Tuesday, April 29, 2008

"Bad" and "Badly"

Level of Distractibility (i.e., the degree to which readers are distracted from meaning by mistaken usage): Who cares? = *; some people will be distracted = **; many people will be distracted = ***.

Question: When shoud I use "bad" and "badly"?

Use "bad" after the verbs "be," "appear," "look," "feel," "seem," "smell" or "taste." Example: "I feel bad." I could give a lengthy grammatical explanation of why these verbs, called "linking verbs," are different from action verbs, but the explanation would be complicated and not worth the time and effort.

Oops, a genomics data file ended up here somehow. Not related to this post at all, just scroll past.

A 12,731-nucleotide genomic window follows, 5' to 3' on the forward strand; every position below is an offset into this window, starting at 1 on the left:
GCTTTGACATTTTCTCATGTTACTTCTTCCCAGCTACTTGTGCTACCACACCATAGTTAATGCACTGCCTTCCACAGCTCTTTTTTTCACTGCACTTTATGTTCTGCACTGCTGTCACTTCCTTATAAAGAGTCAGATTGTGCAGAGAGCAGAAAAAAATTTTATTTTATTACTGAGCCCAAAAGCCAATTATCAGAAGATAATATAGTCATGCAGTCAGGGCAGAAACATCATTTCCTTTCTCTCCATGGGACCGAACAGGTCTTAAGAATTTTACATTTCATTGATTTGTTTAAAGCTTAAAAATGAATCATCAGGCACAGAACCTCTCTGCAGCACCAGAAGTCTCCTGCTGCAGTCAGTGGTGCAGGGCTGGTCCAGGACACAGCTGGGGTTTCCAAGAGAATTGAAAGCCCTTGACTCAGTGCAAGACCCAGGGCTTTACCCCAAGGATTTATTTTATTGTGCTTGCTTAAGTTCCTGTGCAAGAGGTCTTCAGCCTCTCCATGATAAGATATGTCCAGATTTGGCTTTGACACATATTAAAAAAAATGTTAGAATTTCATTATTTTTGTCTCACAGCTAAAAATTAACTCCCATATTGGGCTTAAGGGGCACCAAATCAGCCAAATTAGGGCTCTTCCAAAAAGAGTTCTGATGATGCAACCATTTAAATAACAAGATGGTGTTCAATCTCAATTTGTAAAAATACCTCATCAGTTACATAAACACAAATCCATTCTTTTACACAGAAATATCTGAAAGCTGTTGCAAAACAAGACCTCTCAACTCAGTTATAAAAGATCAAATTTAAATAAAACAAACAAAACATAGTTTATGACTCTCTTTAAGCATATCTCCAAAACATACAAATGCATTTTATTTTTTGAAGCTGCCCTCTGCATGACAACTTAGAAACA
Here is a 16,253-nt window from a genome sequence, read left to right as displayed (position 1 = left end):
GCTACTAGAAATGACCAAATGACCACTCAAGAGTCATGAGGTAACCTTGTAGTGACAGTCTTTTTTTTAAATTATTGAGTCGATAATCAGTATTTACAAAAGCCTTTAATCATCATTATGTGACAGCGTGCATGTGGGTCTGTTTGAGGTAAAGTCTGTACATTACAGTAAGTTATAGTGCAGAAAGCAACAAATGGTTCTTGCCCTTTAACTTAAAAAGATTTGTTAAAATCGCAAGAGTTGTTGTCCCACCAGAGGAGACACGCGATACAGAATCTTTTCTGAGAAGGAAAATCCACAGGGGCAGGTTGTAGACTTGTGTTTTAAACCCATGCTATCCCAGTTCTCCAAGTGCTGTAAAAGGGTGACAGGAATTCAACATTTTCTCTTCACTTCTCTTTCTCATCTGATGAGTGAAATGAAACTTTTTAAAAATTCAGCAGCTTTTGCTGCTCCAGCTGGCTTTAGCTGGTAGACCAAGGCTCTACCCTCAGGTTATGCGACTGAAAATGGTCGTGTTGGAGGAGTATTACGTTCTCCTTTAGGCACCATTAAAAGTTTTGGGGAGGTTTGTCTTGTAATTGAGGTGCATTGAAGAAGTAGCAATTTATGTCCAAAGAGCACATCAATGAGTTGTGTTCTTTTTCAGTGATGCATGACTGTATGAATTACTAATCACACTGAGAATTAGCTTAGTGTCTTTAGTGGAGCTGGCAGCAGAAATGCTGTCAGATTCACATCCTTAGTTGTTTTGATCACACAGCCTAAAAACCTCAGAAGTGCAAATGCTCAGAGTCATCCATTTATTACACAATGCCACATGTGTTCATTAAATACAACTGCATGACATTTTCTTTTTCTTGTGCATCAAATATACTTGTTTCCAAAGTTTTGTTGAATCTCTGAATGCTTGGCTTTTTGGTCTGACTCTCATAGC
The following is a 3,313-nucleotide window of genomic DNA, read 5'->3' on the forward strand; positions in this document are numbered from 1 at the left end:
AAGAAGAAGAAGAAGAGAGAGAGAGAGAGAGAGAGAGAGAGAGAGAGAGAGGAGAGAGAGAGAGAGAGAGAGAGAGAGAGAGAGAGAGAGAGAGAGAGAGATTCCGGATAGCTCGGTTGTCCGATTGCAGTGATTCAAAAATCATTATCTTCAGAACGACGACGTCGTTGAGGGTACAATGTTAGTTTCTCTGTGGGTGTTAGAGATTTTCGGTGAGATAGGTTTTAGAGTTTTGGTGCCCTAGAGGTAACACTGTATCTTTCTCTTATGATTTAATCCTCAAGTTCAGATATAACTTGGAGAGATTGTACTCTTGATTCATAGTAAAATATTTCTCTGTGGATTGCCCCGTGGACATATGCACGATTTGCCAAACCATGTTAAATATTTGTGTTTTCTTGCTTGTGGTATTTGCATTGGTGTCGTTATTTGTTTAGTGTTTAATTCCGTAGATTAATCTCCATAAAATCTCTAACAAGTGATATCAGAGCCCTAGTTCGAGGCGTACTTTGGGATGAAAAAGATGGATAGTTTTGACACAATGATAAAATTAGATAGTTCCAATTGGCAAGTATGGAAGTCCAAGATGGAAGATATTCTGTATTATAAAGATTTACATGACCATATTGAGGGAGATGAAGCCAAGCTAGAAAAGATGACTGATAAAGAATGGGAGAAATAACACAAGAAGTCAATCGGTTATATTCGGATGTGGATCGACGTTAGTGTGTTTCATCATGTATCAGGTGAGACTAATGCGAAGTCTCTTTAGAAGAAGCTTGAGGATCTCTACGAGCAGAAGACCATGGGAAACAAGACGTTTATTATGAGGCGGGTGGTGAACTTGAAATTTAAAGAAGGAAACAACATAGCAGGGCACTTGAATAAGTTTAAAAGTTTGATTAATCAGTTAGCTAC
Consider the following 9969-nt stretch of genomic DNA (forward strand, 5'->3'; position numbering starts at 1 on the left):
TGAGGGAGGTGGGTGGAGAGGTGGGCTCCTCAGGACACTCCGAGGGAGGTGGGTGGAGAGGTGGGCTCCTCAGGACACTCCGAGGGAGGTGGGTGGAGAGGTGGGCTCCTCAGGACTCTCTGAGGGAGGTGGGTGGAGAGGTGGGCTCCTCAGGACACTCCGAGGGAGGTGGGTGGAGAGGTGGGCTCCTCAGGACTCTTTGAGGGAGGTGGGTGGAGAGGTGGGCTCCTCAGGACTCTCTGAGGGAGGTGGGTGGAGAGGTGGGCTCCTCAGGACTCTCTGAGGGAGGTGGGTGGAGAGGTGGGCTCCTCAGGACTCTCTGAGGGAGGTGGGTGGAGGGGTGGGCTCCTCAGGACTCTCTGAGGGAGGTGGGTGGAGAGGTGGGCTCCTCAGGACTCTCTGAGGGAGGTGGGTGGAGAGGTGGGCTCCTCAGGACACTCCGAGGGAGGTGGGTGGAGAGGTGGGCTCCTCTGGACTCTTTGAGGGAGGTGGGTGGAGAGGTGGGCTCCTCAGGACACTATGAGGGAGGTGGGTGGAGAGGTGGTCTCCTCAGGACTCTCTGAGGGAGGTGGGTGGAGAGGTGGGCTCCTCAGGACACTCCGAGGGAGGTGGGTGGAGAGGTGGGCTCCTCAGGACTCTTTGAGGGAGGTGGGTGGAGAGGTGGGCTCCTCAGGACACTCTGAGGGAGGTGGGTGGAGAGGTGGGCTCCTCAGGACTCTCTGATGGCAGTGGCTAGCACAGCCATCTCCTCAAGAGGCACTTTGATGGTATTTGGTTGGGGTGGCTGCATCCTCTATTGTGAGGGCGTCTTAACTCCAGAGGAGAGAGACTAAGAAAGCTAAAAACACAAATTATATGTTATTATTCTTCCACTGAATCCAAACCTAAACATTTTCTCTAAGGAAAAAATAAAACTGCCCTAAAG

Note: If the correct use of "bad" after these verbs sounds "bad," write around it. Example: "He appears bad." "He appears to be seriously hurt." You will probably use more precise word choice. Example: "It sounds bad." "His choice of words is awkward."

Use "badly" after an action verb: "He has been hurt badly. "

The bottom line? NEVER, NEVER say or write, "I feel badly."

As the New York Times Manual of Style and Usage says, "Someone who smells bad should bathe; someone who smells badly should see a doctor."

Rating of Distractibility: ***

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